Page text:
The Bottom Line
I'll be honest, this is not exactly my cup of tea, but then it's not meant for home cooks like me. The techniques are too lengthy and complicated and the recipes produce industrial quantities. That said, I see a place for this book not only on the bookshelves of the professional patissiers it is meant for, but also those of aspiring pastry chefs, advanced home cooks who want to try some challenging new techniques or lovers of culi-porn who prefer to cook vicariously through pictures and text.
- Won fourth place in the Gourmand World Cookbook Awards for Best Dessert Book.
- Compiled by the people behind culinary magazines Culinaire Saisonnier and Patisserie & Desserts.
- Latest techniques and preparations from the pros. Editors are all professional chefs and patissiers.
- A great book for culinary pros, (aspiring) pastry chefs and lovers of culi-porn.
- The recipes and techniques are a bit too complicated for most home cooks.
- Recipes make industrial batch sizes and many use hard-to-find ingredients or professional tools.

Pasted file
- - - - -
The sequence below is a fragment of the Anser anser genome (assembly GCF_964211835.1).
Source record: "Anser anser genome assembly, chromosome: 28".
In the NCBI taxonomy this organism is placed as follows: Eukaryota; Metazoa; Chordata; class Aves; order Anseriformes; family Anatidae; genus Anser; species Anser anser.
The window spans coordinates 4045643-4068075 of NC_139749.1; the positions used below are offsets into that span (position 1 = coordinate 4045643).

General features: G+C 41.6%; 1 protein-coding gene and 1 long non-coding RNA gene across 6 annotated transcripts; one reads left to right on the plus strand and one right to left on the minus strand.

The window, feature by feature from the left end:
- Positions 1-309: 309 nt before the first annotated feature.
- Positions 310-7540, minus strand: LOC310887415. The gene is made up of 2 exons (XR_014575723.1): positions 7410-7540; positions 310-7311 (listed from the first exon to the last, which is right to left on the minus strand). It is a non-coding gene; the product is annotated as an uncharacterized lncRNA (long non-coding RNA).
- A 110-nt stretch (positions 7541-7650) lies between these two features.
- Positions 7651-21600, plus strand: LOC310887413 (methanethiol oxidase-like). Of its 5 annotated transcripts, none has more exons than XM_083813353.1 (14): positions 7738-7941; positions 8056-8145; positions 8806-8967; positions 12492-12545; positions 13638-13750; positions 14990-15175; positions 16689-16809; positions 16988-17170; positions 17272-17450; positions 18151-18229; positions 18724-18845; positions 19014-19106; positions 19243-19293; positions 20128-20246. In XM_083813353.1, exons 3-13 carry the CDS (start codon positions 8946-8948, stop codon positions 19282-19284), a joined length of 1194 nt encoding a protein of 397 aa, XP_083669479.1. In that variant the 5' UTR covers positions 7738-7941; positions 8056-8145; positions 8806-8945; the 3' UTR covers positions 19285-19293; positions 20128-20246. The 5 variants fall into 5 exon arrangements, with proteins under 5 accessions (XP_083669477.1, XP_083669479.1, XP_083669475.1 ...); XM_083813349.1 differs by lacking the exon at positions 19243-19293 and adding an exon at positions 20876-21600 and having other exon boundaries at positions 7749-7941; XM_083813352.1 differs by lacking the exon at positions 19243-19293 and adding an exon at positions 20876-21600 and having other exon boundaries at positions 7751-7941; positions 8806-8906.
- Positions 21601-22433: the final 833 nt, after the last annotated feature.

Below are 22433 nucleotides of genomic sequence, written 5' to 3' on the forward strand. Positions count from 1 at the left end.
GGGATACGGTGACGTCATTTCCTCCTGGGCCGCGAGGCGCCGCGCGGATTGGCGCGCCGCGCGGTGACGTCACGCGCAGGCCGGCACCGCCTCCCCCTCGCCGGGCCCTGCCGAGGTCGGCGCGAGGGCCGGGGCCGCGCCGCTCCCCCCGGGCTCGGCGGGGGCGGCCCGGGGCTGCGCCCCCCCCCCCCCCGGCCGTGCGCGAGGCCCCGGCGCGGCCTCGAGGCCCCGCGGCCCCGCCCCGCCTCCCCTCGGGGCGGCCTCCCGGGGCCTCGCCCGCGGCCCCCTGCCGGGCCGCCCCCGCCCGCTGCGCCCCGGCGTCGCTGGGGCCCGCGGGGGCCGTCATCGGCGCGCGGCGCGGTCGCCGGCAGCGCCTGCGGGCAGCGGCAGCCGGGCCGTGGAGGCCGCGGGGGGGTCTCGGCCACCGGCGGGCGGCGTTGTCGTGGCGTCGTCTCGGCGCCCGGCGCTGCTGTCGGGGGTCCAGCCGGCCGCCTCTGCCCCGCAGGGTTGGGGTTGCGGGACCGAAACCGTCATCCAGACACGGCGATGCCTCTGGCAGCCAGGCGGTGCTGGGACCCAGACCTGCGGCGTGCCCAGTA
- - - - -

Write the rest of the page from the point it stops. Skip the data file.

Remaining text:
- The book is expensive and not all that widely available.
- The English comes across as non-native.
- The index could be more detailed.
- Pastry in Europe 2009
- Published by CuliBooks Inc.
- Euro 49,00 (order from www.pastryineurope.com)
- ISBN: 9789490021009
Guide Review - Cookbook Review: Pastry in Europe 2009
With patisserie techniques and preparations from Copenhagen to the Netherlands and all the way down to Barcelona, Pastry in Europe 2009 is the first in what promises to become an annual look at the latest and greatest in European patisserie. They're off to a good start -- the 2009 book won fourth place in the World in the Gourmand World Cookbook Awards for Best Dessert Book. The first thing you notice is the Pepto-Bismol pink cover and the luscious photography of impossibly perfect confections. The 250 page book features tips, insights and techniques by chefs such as Rene Redzepi, Roger van Damme and Marike van Beurden, sections on techniques, including new ways with liquid nitrogen, carbonic acid and methyl cellulose, city profiles of Barcelona, London and Bruges and features on ingredients, incl. Holland's renowned Koppert Cress, and shops, such as Amsterdam candy store Papabubble. Recipes include banana croquettes, black nougat, 'mattentaart' (Flemish pastry) and 'Bossche koek' (Dutch breakfast bread from 's Hertogenbosch).